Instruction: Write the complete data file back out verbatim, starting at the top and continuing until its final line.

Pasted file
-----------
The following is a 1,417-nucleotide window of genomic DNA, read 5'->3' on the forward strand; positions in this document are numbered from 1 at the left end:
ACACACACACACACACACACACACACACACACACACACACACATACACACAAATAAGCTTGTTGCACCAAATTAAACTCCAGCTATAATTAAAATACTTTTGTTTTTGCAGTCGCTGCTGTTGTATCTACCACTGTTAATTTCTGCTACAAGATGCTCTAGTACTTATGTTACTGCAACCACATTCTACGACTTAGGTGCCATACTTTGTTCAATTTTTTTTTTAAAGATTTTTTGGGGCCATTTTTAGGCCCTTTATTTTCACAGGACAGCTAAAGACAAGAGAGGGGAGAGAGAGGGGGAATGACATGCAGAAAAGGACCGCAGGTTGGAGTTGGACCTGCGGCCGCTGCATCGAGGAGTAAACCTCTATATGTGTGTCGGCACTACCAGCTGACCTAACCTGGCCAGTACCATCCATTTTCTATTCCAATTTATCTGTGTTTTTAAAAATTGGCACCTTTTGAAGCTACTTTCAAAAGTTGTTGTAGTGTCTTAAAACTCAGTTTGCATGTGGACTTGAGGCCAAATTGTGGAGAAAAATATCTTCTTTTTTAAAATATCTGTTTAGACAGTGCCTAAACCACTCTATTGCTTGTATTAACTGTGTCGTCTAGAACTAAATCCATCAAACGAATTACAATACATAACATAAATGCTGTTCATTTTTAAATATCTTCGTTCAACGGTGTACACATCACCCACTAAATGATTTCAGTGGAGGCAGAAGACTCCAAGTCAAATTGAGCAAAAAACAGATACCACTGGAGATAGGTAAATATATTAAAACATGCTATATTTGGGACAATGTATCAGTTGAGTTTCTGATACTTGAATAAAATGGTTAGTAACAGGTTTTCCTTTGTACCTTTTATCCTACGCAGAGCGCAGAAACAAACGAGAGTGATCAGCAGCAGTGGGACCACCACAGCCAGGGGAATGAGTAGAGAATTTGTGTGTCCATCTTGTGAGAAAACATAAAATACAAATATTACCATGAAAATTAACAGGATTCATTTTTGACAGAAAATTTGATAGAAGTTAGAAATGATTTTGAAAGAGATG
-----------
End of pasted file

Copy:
The following is a 1,417-nucleotide window of genomic DNA, read 5'->3' on the forward strand; positions in this document are numbered from 1 at the left end:
ACACACACACACACACACACACACACACACACACACACACACATACACACAAATAAGCTTGTTGCACCAAATTAAACTCCAGCTATAATTAAAATACTTTTGTTTTTGCAGTCGCTGCTGTTGTATCTACCACTGTTAATTTCTGCTACAAGATGCTCTAGTACTTATGTTACTGCAACCACATTCTACGACTTAGGTGCCATACTTTGTTCAATTTTTTTTTTAAAGATTTTTTGGGGCCATTTTTAGGCCCTTTATTTTCACAGGACAGCTAAAGACAAGAGAGGGGAGAGAGAGGGGGAATGACATGCAGAAAAGGACCGCAGGTTGGAGTTGGACCTGCGGCCGCTGCATCGAGGAGTAAACCTCTATATGTGTGTCGGCACTACCAGCTGACCTAACCTGGCCAGTACCATCCATTTTCTATTCCAATTTATCTGTGTTTTTAAAAATTGGCACCTTTTGAAGCTACTTTCAAAAGTTGTTGTAGTGTCTTAAAACTCAGTTTGCATGTGGACTTGAGGCCAAATTGTGGAGAAAAATATCTTCTTTTTTAAAATATCTGTTTAGACAGTGCCTAAACCACTCTATTGCTTGTATTAACTGTGTCGTCTAGAACTAAATCCATCAAACGAATTACAATACATAACATAAATGCTGTTCATTTTTAAATATCTTCGTTCAACGGTGTACACATCACCCACTAAATGATTTCAGTGGAGGCAGAAGACTCCAAGTCAAATTGAGCAAAAAACAGATACCACTGGAGATAGGTAAATATATTAAAACATGCTATATTTGGGACAATGTATCAGTTGAGTTTCTGATACTTGAATAAAATGGTTAGTAACAGGTTTTCCTTTGTACCTTTTATCCTACGCAGAGCGCAGAAACAAACGAGAGTGATCAGCAGCAGTGGGACCACCACAGCCAGGGGAATGAGTAGAGAATTTGTGTGTCCATCTTGTGAGAAAACATAAAATACAAATATTACCATGAAAATTAACAGGATTCATTTTTGACAGAAAATTTGATAGAAGTTAGAAATGATTTTGAAAGAGATG